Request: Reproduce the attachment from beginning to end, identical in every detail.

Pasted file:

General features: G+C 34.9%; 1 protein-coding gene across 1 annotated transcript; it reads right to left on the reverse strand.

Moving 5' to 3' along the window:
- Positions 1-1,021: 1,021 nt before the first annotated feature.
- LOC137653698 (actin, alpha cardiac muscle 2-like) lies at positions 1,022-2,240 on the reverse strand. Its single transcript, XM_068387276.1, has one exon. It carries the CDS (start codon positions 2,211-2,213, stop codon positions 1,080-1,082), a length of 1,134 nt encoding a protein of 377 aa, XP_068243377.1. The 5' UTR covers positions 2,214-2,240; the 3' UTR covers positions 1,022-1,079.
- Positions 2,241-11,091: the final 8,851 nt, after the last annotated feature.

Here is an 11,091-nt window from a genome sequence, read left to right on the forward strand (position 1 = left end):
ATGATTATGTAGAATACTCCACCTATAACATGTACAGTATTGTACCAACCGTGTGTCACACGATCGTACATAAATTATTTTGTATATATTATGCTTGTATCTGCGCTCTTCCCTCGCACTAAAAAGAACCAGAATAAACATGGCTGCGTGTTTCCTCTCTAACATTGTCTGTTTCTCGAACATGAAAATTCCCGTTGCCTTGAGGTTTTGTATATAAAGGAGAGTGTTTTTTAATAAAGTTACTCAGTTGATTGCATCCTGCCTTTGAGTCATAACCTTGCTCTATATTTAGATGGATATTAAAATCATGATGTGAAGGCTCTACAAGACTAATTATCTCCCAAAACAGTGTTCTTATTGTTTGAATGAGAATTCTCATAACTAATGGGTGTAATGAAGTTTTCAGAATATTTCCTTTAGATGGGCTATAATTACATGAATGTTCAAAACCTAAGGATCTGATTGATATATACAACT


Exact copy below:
General features: G+C 34.9%; 1 protein-coding gene across 1 annotated transcript; it reads right to left on the reverse strand.

Moving 5' to 3' along the window:
- Positions 1-1,021: 1,021 nt before the first annotated feature.
- LOC137653698 (actin, alpha cardiac muscle 2-like) lies at positions 1,022-2,240 on the reverse strand. Its single transcript, XM_068387276.1, has one exon. It carries the CDS (start codon positions 2,211-2,213, stop codon positions 1,080-1,082), a length of 1,134 nt encoding a protein of 377 aa, XP_068243377.1. The 5' UTR covers positions 2,214-2,240; the 3' UTR covers positions 1,022-1,079.
- Positions 2,241-11,091: the final 8,851 nt, after the last annotated feature.

Here is an 11,091-nt window from a genome sequence, read left to right on the forward strand (position 1 = left end):
ATGATTATGTAGAATACTCCACCTATAACATGTACAGTATTGTACCAACCGTGTGTCACACGATCGTACATAAATTATTTTGTATATATTATGCTTGTATCTGCGCTCTTCCCTCGCACTAAAAAGAACCAGAATAAACATGGCTGCGTGTTTCCTCTCTAACATTGTCTGTTTCTCGAACATGAAAATTCCCGTTGCCTTGAGGTTTTGTATATAAAGGAGAGTGTTTTTTAATAAAGTTACTCAGTTGATTGCATCCTGCCTTTGAGTCATAACCTTGCTCTATATTTAGATGGATATTAAAATCATGATGTGAAGGCTCTACAAGACTAATTATCTCCCAAAACAGTGTTCTTATTGTTTGAATGAGAATTCTCATAACTAATGGGTGTAATGAAGTTTTCAGAATATTTCCTTTAGATGGGCTATAATTACATGAATGTTCAAAACCTAAGGATCTGATTGATATATACAACT